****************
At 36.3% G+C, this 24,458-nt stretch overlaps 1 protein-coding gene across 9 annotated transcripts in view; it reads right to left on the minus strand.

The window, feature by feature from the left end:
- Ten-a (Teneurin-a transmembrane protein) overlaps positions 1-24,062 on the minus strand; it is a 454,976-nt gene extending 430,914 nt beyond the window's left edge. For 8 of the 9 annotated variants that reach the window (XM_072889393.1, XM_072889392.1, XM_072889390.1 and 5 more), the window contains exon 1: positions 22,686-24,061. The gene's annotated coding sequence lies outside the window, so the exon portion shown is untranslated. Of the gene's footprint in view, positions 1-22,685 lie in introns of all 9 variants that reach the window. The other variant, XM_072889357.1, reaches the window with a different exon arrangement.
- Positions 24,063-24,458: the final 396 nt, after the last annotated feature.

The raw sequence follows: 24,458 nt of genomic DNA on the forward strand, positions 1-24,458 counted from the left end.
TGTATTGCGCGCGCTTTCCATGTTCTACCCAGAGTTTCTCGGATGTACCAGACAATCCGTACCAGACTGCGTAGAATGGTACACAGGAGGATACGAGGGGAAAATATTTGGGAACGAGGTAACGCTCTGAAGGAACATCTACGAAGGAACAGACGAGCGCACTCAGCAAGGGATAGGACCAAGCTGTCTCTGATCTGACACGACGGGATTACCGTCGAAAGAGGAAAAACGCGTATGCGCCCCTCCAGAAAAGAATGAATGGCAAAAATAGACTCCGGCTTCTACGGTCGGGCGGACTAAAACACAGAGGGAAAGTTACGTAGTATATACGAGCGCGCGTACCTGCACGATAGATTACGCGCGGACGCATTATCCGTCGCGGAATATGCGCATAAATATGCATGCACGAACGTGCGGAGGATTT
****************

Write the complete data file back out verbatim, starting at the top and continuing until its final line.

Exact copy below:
At 36.3% G+C, this 24,458-nt stretch overlaps 1 protein-coding gene across 9 annotated transcripts in view; it reads right to left on the minus strand.

The window, feature by feature from the left end:
- Ten-a (Teneurin-a transmembrane protein) overlaps positions 1-24,062 on the minus strand; it is a 454,976-nt gene extending 430,914 nt beyond the window's left edge. For 8 of the 9 annotated variants that reach the window (XM_072889393.1, XM_072889392.1, XM_072889390.1 and 5 more), the window contains exon 1: positions 22,686-24,061. The gene's annotated coding sequence lies outside the window, so the exon portion shown is untranslated. Of the gene's footprint in view, positions 1-22,685 lie in introns of all 9 variants that reach the window. The other variant, XM_072889357.1, reaches the window with a different exon arrangement.
- Positions 24,063-24,458: the final 396 nt, after the last annotated feature.

The raw sequence follows: 24,458 nt of genomic DNA on the forward strand, positions 1-24,458 counted from the left end.
TGTATTGCGCGCGCTTTCCATGTTCTACCCAGAGTTTCTCGGATGTACCAGACAATCCGTACCAGACTGCGTAGAATGGTACACAGGAGGATACGAGGGGAAAATATTTGGGAACGAGGTAACGCTCTGAAGGAACATCTACGAAGGAACAGACGAGCGCACTCAGCAAGGGATAGGACCAAGCTGTCTCTGATCTGACACGACGGGATTACCGTCGAAAGAGGAAAAACGCGTATGCGCCCCTCCAGAAAAGAATGAATGGCAAAAATAGACTCCGGCTTCTACGGTCGGGCGGACTAAAACACAGAGGGAAAGTTACGTAGTATATACGAGCGCGCGTACCTGCACGATAGATTACGCGCGGACGCATTATCCGTCGCGGAATATGCGCATAAATATGCATGCACGAACGTGCGGAGGATTT